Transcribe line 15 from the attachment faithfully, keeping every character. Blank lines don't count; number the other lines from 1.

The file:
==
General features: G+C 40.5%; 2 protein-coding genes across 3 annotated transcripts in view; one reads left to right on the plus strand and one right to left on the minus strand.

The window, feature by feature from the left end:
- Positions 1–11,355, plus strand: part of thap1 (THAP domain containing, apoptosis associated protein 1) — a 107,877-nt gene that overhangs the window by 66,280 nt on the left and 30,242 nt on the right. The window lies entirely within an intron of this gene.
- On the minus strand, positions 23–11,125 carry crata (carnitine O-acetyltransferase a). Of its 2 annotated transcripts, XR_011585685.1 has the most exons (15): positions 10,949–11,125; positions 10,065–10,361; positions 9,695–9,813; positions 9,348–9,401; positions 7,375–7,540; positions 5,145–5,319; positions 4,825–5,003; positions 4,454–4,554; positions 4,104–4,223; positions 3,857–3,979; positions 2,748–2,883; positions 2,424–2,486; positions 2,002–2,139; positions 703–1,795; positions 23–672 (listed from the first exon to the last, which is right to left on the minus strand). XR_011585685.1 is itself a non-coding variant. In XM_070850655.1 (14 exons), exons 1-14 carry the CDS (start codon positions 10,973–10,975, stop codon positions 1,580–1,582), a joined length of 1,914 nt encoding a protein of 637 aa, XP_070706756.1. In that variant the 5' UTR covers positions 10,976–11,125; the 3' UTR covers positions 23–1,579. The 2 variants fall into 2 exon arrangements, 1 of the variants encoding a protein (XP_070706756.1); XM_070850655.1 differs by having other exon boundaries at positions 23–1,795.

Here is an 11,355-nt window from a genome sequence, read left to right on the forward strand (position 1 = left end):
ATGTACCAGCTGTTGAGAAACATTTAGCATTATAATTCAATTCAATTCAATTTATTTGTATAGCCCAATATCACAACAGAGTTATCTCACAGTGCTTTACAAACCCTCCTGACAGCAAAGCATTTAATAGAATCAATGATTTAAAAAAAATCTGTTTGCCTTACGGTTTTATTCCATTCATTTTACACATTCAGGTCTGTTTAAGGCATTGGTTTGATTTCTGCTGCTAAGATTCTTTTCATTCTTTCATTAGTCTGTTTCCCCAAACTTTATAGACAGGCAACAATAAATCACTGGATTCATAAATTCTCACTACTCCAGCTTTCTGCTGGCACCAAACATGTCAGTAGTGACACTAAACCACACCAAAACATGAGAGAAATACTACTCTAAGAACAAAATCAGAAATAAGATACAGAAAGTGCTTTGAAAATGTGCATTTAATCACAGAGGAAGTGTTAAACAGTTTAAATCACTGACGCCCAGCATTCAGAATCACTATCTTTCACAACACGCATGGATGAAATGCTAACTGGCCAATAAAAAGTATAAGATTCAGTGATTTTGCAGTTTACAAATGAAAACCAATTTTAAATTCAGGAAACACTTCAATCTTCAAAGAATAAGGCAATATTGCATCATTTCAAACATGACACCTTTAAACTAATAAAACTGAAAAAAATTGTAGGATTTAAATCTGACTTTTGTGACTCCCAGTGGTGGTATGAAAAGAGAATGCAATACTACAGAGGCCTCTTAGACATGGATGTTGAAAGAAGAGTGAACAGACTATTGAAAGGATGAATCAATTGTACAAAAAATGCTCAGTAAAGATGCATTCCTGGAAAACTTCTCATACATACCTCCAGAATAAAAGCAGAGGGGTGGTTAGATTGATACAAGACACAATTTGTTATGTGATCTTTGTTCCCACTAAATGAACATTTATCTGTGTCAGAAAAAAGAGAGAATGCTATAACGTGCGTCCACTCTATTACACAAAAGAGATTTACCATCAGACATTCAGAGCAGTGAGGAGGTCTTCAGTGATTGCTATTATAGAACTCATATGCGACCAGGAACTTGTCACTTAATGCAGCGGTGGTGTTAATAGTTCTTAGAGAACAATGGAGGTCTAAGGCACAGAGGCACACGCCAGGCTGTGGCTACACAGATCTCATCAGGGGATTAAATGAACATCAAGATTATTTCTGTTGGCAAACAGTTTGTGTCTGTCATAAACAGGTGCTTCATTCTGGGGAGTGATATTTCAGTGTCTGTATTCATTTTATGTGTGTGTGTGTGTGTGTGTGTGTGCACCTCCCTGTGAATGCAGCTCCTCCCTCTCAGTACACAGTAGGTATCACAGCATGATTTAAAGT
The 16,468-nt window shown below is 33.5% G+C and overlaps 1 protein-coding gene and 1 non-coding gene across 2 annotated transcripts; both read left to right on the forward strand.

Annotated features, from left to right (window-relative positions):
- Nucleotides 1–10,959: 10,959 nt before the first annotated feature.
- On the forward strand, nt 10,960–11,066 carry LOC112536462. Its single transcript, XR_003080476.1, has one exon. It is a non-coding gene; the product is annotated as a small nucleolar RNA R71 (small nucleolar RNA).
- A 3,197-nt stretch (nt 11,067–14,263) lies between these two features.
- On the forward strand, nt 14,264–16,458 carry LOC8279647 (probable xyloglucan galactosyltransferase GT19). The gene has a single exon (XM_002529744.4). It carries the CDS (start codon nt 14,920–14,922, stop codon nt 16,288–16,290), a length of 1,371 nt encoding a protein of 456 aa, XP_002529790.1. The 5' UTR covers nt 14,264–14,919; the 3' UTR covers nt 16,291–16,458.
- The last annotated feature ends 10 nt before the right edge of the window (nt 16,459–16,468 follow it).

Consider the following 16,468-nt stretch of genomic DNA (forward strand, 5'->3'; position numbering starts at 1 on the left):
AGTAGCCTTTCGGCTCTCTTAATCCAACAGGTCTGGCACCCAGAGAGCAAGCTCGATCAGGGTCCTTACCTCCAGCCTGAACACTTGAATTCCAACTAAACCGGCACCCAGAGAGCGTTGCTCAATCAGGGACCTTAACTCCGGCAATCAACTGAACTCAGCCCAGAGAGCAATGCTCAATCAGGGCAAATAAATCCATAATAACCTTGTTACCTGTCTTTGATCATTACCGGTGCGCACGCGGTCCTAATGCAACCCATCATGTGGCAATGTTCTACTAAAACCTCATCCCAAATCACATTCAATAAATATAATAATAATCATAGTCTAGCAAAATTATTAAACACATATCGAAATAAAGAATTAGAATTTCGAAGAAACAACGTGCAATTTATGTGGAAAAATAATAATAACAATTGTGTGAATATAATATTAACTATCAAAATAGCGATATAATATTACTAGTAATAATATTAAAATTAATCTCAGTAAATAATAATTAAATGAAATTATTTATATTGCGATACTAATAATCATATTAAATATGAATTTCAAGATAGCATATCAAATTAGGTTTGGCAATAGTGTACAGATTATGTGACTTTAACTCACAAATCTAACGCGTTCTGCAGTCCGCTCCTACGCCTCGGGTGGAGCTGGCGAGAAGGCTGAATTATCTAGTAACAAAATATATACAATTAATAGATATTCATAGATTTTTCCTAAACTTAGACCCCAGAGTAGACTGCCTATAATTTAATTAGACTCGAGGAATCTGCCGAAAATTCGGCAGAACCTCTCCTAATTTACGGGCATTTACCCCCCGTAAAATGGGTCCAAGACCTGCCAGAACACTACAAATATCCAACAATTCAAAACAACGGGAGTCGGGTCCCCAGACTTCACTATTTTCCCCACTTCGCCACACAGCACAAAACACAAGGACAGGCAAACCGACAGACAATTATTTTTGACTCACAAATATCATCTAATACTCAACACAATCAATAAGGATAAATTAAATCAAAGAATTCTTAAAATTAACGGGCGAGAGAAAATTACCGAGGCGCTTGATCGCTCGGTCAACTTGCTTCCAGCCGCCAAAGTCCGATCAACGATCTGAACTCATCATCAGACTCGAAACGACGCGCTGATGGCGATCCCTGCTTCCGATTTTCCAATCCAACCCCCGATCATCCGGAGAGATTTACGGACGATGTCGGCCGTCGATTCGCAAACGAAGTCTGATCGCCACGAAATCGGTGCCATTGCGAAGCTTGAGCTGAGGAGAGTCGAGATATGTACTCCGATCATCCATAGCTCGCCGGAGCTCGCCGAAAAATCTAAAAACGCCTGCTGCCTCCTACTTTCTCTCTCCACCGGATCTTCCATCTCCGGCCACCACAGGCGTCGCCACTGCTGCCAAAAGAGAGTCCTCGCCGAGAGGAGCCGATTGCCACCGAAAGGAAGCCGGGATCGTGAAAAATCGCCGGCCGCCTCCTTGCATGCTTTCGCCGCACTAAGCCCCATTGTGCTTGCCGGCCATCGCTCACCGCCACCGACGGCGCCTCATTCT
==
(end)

AGTAGCCTTTCGGCTCTCTTAATCCAACAGGTCTGGCACCCAGAGAGCAAGCTCGATCAGGGTCCTTACCTCCAGCCTGAACACTTGAATTCCAACTAAACCGGCACCCAGAGAGCGTTGCTCAATCAGGGACCTTAACTCCGGCAATCAACTGAACTCAGCCCAGAGAGCAATGCTCAATCAGGGCAAATAAATCCATAATAACCTTGTTACCTGTCTTTGATCATTACCGGTGCGCACGCGGTCCTAATGCAACCCATCATGTGGCAATGTTCTACTAAAACCTCATCCCAAATCACATTCAATAAATATAATAATAATCATAGTCTAGCAAAATTATTAAACACATATCGAAATAAAGAATTAGAATTTCGAAGAAACAACGTGCAATTTATGTGGAAAAATAATAATAACAATTGTGTGAATATAATATTAACTATCAAAATAGCGATATAATATTACTAGTAATAATATTAAAATTAATCTCAGTAAATAATAATTAAATGAAATTATTTATATTGCGATACTAATAATCATATTAAATATGAATTTCAAGATAGCATATCAAATTAGGTTTGGCAATAGTGTACAGATTATGTGACTTTAACTCACAAATCTAACGCGTTCTGCAGTCCGCTCCTACGCCTCGGGTGGAGCTGGCGAGAAGGCTGAATTATCTAGTAACAAAATATATACAATTAATAGATATTCATAGATTTTTCCTAAACTTAGACCCCAGAGTAGACTGCCTATAATTTAATTAGACTCGAGGAATCTGCCGAAAATTCGGCAGAACCTCTCCTAATTTACGGGCATTTACCCCCCGTAAAATGGGTCCAAGACCTGCCAGAACACTACAAATATCCAACAATTCAAAACAACGGGAGTCGGGTCCCCAGACTTCACTATTTTCCCCACTTCGCCACACAGCACAAAACACAAGGACAGGCAAACCGACAGACAATTATTTTTGACTCACAAATATCATCTAATACTCAACACAATCAATAAGGATAAATTAAATCAAAGAATTCTTAAAATTAACGGGCGAGAGAAAATTACCGAGGCGCTTGATCGCTCGGTCAACTTGCTTCCAGCCGCCAAAGTCCGATCAACGATCTGAACTCATCATCAGACTCGAAACGACGCGCTGATGGCGATCCCTGCTTCCGATTTTCCAATCCAACCCCCGATCATCCGGAGAGATTTACGGACGATGTCGGCCGTCGATTCGCAAACGAAGTCTGATCGCCACGAAATCGGTGCCATTGCGAAGCTTGAGCTGAGGAGAGTCGAGATATGTACTCCGATCATCCATAGCTCGCCGGAGCTCGCCGAAAAATCTAAAAACGCCTGCTGCCTCCTACTTTCTCTCTCCACCGGATCTTCCATCTCCGGCCACCACAGGCGTCGCCACTGCTGCCAAAAGAGAGTCCTCGCCGAGAGGAGCCGATTGCCACCGAAAGGAAGCCGGGATCGTGAAAAATCGCCGGCCGCCTCCTTGCATGCTTTCGCCGCACTAAGCCCCATTGTGCTTGCCGGCCATCGCTCACCGCCACCGACGGCGCCTCATTCT